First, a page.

By Kelly Clarke
So, the ‘MeToo’ hashtag. You won’t find me tweeting about it. My Facebook status won’t make mention of it either. Not because I don’t support it; quite the contrary. This hashtag has all the makings of an effective social movement. And it’s working. People are speaking up. But the buzz will fade. The hashtags will fade. The stories, ultimately, will fade. When it comes to personal narrations, social media has never been my platform of choice. That’s why I won’t be hashtagging. Continue reading “If a man takes photos on the sly, does it mean I have to call him out publicly?”
By Harveena Herr
Me too. And so many others that I know. If it didn’t have the viper’s sting and if I didn’t feel the white heat of rage, I might try to ignore it.
But it’s just not possible. Continue reading “Why didn’t you come to help me? I wouldn’t have thought twice if it was you”
By Deepthi Nair
Ever since Alyssa Milano urged her Twitter followers to come out against sexual harassment and abuse with the hashtag #metoo, my social media feed has been abuzz with heartbreaking outpourings. I was surprised to see no woman had been spared. And I was ashamed to publicly disclose that I had been subjected to sexual harassment too. After all, what good would it do, I wondered. Continue reading “We carried safety pins in college and moved in packs to protect one another”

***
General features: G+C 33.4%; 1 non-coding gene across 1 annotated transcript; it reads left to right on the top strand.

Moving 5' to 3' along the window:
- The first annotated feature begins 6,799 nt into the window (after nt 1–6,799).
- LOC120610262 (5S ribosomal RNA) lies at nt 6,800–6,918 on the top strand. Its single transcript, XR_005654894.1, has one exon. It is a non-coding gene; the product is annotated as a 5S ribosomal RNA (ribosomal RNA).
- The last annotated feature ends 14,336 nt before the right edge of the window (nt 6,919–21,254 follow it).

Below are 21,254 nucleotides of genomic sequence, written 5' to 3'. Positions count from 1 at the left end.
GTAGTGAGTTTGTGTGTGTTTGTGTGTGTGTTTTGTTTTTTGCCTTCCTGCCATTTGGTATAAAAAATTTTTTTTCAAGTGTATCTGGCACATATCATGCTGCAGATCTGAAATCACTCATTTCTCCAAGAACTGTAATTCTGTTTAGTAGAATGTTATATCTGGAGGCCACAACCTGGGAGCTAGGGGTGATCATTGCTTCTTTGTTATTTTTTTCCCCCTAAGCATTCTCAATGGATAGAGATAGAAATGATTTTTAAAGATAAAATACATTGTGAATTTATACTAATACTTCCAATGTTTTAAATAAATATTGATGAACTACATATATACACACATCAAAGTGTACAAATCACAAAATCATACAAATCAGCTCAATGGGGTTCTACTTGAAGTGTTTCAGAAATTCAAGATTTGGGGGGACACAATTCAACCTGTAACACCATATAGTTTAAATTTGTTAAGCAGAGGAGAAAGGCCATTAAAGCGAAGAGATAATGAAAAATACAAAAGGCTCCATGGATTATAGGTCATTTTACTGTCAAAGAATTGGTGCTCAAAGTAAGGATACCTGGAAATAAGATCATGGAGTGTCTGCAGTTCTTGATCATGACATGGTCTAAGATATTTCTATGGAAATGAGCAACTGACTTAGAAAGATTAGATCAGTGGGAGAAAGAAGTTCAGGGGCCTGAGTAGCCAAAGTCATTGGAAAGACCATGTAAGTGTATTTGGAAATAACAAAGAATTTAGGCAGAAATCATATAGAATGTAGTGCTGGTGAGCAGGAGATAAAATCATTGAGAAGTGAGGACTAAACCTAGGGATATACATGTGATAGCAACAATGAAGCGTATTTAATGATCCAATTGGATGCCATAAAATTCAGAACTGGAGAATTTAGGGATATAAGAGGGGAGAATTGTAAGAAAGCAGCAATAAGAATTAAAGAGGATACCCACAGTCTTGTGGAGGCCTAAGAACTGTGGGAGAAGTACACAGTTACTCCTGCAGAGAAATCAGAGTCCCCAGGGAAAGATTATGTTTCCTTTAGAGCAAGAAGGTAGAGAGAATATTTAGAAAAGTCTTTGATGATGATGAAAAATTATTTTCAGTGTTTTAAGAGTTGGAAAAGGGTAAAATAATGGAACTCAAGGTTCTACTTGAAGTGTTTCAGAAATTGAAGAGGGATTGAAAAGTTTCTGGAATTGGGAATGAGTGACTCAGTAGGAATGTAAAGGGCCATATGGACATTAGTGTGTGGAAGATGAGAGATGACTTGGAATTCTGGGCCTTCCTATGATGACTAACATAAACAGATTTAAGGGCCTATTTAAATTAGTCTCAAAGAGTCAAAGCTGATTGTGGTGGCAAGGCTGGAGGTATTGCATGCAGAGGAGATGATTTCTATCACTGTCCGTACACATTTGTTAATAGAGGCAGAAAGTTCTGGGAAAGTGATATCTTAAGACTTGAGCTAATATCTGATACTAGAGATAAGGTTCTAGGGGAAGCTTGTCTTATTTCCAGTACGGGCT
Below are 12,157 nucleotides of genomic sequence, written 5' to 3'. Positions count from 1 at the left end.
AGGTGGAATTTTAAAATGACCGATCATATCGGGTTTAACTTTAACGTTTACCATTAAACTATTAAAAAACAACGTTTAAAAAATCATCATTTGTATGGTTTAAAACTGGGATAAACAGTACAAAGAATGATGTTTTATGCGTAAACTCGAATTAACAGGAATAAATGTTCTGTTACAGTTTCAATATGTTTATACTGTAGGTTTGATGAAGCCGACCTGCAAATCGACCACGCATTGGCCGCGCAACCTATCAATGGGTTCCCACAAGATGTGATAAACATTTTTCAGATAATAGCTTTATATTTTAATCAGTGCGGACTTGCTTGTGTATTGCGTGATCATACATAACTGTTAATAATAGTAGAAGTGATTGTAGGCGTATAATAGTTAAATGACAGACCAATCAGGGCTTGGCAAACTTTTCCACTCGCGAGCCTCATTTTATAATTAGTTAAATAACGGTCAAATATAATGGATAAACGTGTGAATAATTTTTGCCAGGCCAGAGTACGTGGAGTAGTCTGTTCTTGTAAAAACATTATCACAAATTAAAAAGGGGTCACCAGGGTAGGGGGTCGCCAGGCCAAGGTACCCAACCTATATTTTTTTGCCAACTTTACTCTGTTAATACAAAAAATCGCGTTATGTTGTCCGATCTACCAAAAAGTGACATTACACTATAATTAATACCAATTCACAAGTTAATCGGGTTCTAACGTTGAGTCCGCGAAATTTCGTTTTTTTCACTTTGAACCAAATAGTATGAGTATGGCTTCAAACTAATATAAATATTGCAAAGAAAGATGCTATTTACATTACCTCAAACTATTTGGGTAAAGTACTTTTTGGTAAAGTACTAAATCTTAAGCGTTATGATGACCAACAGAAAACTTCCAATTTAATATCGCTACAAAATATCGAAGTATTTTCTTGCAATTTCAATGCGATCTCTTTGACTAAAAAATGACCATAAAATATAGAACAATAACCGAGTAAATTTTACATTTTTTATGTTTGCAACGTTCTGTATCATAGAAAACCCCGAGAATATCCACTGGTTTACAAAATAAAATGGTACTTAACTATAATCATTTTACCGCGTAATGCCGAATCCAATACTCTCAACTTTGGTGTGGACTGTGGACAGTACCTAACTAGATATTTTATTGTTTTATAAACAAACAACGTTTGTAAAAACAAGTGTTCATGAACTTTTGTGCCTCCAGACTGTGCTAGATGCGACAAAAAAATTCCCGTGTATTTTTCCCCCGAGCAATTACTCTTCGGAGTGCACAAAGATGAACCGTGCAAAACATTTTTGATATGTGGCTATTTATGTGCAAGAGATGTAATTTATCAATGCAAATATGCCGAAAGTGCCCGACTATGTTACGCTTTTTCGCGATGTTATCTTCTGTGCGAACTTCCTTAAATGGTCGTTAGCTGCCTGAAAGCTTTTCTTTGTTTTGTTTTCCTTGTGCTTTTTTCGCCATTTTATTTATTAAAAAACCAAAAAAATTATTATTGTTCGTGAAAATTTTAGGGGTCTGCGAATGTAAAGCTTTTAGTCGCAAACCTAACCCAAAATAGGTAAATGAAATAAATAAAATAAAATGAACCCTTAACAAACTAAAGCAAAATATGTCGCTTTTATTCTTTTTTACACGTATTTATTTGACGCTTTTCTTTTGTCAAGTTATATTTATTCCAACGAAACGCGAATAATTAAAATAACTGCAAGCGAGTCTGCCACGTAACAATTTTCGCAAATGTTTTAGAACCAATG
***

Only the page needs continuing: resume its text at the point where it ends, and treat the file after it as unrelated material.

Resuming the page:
By Anamika Chatterjee
“You’re lucky to have never been harassed!”
A well-intentioned friend dropped in a line earlier this week at the height of the #metoo crusade that has seen thousands of women taking to social media to narrate their experiences of sexual harassment. Continue reading Why I didn’t join the hashtag ‘me too’ bandwagon
By Bikram Vohra
It is a sobering thought that though we all set the virtues of spartan living to music, the average amongst us may have a thousand possessions. The more ‘fortunate,’ if one can use that word, would rise to over 10 times that. Amazing how we still see ourselves as managing on the bare essentials — like we believe in the virtues of simple living. Continue reading What if you had to live with only 50 things, what then?
For more than two centuries, many people have tried to shake that peculiar branch of the tree of knowledge called economics. Perhaps no one has done it better in recent decades than Richard Thaler, a University of Chicago professor who has challenged the traditional idea that free markets reflect the self-interests of rational individuals. Continue reading How to nudge people with simple rules and make nations happy
By Gail Wood
Ken Lyons could have been a lot of other places.
But it’s been here, in a busy Amtrak train station, that Lyons has chosen to be, not home with his feet up and television remote in hand. At 96 years young, he is still a doer, a goer by choice. Continue reading At this volunteer-run train station, they’re all over 60